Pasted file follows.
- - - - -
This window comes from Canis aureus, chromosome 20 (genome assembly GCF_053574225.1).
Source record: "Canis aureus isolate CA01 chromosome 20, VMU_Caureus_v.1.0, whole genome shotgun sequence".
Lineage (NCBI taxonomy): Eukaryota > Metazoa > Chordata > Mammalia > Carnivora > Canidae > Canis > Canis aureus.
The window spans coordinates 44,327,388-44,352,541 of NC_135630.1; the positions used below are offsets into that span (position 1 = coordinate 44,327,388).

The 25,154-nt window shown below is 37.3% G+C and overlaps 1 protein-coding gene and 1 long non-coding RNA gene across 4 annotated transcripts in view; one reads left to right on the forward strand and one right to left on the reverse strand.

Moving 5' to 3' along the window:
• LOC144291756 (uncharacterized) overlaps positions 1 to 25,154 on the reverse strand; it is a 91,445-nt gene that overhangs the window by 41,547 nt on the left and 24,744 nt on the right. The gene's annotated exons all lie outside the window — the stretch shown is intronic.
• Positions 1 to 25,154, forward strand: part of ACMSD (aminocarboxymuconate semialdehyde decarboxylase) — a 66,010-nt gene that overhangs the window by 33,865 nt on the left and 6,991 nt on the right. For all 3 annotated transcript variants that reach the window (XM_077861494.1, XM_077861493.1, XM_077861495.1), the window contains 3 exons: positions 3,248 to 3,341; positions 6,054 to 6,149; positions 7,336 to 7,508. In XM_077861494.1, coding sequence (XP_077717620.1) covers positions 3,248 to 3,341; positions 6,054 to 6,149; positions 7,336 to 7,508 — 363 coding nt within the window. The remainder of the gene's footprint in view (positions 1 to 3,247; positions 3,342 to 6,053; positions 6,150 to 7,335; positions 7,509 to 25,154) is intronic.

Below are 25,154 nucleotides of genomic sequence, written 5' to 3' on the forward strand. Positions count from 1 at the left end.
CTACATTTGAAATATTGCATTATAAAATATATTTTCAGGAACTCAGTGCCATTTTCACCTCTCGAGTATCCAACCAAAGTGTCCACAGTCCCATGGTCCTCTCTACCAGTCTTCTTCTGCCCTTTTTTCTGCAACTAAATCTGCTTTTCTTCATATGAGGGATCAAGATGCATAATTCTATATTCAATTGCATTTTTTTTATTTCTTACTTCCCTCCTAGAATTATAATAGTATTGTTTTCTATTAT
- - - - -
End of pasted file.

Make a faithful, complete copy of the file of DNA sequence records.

This window comes from Canis aureus, chromosome 20 (genome assembly GCF_053574225.1).
Source record: "Canis aureus isolate CA01 chromosome 20, VMU_Caureus_v.1.0, whole genome shotgun sequence".
Lineage (NCBI taxonomy): Eukaryota > Metazoa > Chordata > Mammalia > Carnivora > Canidae > Canis > Canis aureus.
The window spans coordinates 44,327,388-44,352,541 of NC_135630.1; the positions used below are offsets into that span (position 1 = coordinate 44,327,388).

The 25,154-nt window shown below is 37.3% G+C and overlaps 1 protein-coding gene and 1 long non-coding RNA gene across 4 annotated transcripts in view; one reads left to right on the forward strand and one right to left on the reverse strand.

Moving 5' to 3' along the window:
• LOC144291756 (uncharacterized) overlaps positions 1 to 25,154 on the reverse strand; it is a 91,445-nt gene that overhangs the window by 41,547 nt on the left and 24,744 nt on the right. The gene's annotated exons all lie outside the window — the stretch shown is intronic.
• Positions 1 to 25,154, forward strand: part of ACMSD (aminocarboxymuconate semialdehyde decarboxylase) — a 66,010-nt gene that overhangs the window by 33,865 nt on the left and 6,991 nt on the right. For all 3 annotated transcript variants that reach the window (XM_077861494.1, XM_077861493.1, XM_077861495.1), the window contains 3 exons: positions 3,248 to 3,341; positions 6,054 to 6,149; positions 7,336 to 7,508. In XM_077861494.1, coding sequence (XP_077717620.1) covers positions 3,248 to 3,341; positions 6,054 to 6,149; positions 7,336 to 7,508 — 363 coding nt within the window. The remainder of the gene's footprint in view (positions 1 to 3,247; positions 3,342 to 6,053; positions 6,150 to 7,335; positions 7,509 to 25,154) is intronic.

Below are 25,154 nucleotides of genomic sequence, written 5' to 3' on the forward strand. Positions count from 1 at the left end.
CTACATTTGAAATATTGCATTATAAAATATATTTTCAGGAACTCAGTGCCATTTTCACCTCTCGAGTATCCAACCAAAGTGTCCACAGTCCCATGGTCCTCTCTACCAGTCTTCTTCTGCCCTTTTTTCTGCAACTAAATCTGCTTTTCTTCATATGAGGGATCAAGATGCATAATTCTATATTCAATTGCATTTTTTTTATTTCTTACTTCCCTCCTAGAATTATAATAGTATTGTTTTCTATTAT